The Coronavirus, The Workplace, and OSHA

Like others, when I first heard of the Coronavirus, I thought it was something that would spoil my beer of choice in the refrigerator.  However, I soon learned that the coronavirus is a respiratory illness reportedly linked to a large seafood and animal market in Wuhan, China.  Symptoms include common cold-like signs such as fever, cough and shortness of breath. In severe cases, the virus has led to pneumonia and kidney failure.  The deaths appear to occur most often with the elderly and people with compromised immune systems.

The Center of Disease Control (CDC) believes that symptoms may appear within two to fourteen days after exposure.  There are now reported cases in the United States and it is anticipated to continue to spread.  This should be a good time to review your safety program and start making plans in the event this virus starts to significantly impact our area.

This is an airborne virus that can easily spread from one person to another.  China has reported that it can spread before any symptoms are displayed by the infirmed, however, this has not been confirmed by the CDC.  As a result, there has been large purchases of N95 respirators throughout the country.  If you don’t believe that, go to Amazon and do a search for N95.  You’ll see most brands are now out of stock or have achieved gouging type pricing.

The best prevention to this virus is simple good hygiene routine, which includes:

  • Frequently washing your hands with soap and water for at least 20 seconds.
  • Stay home if you are sick (so you do not spread the illness to other people).
  • Use a tissue, or cough and sneeze into your arm, not your hand. Turn away from other people.
  • Use single-use tissues. Dispose of the tissue immediately.
  • Wash your hands after coughing, sneezing or using tissues.
  • Do not touch your eyes, nose or mouth (viruses can transfer from your hands and into the body).
  • Do not share cups, glasses, dishes or cutlery.

OSHA has issued a guidance document and OSHA makes it clear that there is a requirement that employers keep a record of certain work-related illness.  While there is a regulatory exemption for recording instances of the standard cold and flu, OSHA has deemed the 2019 Novel Coronavirus a recordable illness when a worker is infected on the job.  How can they prove the infection came from the workplace?  It would be difficult, however, the laborers or other workers not typically provided medical insurance will quickly learn to file a Workers’ Compensation claim instead of paying out of pocket and if denied you will face the possibility of a whistleblower’s referral.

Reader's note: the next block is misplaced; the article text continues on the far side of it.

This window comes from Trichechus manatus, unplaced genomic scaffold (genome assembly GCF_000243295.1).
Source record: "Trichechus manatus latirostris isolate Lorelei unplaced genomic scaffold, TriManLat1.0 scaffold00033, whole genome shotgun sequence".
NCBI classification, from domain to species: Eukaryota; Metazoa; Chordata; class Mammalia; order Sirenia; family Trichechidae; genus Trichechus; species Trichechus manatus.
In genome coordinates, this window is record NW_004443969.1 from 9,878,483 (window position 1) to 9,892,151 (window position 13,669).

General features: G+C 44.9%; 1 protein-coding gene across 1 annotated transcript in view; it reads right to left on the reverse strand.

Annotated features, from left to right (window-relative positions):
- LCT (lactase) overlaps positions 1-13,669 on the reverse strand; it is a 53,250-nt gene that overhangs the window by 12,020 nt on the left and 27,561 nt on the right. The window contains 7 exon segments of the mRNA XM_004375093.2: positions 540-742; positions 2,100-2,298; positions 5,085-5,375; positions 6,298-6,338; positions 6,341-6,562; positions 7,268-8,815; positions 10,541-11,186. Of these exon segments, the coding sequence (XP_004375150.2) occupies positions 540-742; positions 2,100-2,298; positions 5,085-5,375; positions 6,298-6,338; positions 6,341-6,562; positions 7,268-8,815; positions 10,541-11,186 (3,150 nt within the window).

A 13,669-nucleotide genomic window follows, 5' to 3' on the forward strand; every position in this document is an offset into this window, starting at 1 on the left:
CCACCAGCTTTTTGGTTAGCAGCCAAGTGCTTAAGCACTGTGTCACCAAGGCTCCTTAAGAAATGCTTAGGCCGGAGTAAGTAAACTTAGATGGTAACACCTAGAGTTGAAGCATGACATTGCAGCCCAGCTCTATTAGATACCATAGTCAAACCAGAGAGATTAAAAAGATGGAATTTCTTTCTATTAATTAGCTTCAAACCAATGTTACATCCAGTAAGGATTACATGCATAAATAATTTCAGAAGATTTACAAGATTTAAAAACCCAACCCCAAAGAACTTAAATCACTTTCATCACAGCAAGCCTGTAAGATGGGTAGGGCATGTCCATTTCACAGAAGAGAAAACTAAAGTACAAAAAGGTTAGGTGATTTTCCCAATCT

Additionally, that guidance documents that the OSHA General Duty Clause requires employers to furnish “a place of employment which [is] free from recognized hazards that are causing or likely to cause the death or serious physical harm to … employees.” This can become a citation if the employer does not enact some readily achievable steps to prevent the spread of the Coronavirus within the workplace.

Although not directly in that document, the use of respirators at the workplace is regulated by OSHA.  Using respirators to prevent the spread of the virus requires the user to have a medical evaluation, a fit test and training.  My recommendation would be that unless there is a legitimate outbreak in the area that mandates the use of extra precautions, then the worker should bring his/her own respirator and sign a voluntary use of respirator form.

Also not in the guidance document is 1926.51(a)(4) and 1910.141(b)(1)(vi) which prohibits the use of a common drinking cup.  The entire purpose of this regulation was to prevent the spread of disease so you should monitor the water stations to make sure enough cups or individual water bottles are available.

In the event the virus enters our south Florida paradise, consider the following to help protect your worksite:

  • Provide training, at minimum a safety break, about the virus and what your company is doing to help prevent the spread on the jobsite.
  • Providing clean hand washing facilities with soap.
  • Offering alcohol-based hand sanitizers when regular facilities are not available.
  • Provide boxes of tissues and encourage their use.
  • Reminding staff to not share cups, glasses, dishes and cutlery. Be sure dishes are washed in soap and water after use.
  • Provide ventilation if possible.

Hopefully, this will fizzle and go away.  However, a safety professional knows that there is no such thing as being overly prepared.  Once we learn of other precautions, we will be happy to pass them along.